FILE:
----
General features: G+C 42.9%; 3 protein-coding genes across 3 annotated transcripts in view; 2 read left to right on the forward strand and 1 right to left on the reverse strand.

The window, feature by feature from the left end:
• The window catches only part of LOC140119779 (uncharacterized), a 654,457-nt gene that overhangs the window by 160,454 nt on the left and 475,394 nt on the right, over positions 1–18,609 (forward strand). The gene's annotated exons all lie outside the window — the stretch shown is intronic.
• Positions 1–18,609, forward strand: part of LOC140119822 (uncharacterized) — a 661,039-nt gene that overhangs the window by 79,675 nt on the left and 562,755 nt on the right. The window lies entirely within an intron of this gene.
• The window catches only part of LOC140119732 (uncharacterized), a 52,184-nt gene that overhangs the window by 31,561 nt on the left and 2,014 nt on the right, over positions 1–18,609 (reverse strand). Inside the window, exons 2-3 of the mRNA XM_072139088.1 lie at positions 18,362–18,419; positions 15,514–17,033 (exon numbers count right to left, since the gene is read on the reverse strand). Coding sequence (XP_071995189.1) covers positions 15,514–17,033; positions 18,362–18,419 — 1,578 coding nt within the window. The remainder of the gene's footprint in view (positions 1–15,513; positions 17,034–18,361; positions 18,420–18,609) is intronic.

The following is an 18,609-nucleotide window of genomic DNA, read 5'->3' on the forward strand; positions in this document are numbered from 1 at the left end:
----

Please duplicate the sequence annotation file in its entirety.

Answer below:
General features: G+C 42.9%; 3 protein-coding genes across 3 annotated transcripts in view; 2 read left to right on the forward strand and 1 right to left on the reverse strand.

The window, feature by feature from the left end:
• The window catches only part of LOC140119779 (uncharacterized), a 654,457-nt gene that overhangs the window by 160,454 nt on the left and 475,394 nt on the right, over positions 1–18,609 (forward strand). The gene's annotated exons all lie outside the window — the stretch shown is intronic.
• Positions 1–18,609, forward strand: part of LOC140119822 (uncharacterized) — a 661,039-nt gene that overhangs the window by 79,675 nt on the left and 562,755 nt on the right. The window lies entirely within an intron of this gene.
• The window catches only part of LOC140119732 (uncharacterized), a 52,184-nt gene that overhangs the window by 31,561 nt on the left and 2,014 nt on the right, over positions 1–18,609 (reverse strand). Inside the window, exons 2-3 of the mRNA XM_072139088.1 lie at positions 18,362–18,419; positions 15,514–17,033 (exon numbers count right to left, since the gene is read on the reverse strand). Coding sequence (XP_071995189.1) covers positions 15,514–17,033; positions 18,362–18,419 — 1,578 coding nt within the window. The remainder of the gene's footprint in view (positions 1–15,513; positions 17,034–18,361; positions 18,420–18,609) is intronic.

The following is an 18,609-nucleotide window of genomic DNA, read 5'->3' on the forward strand; positions in this document are numbered from 1 at the left end: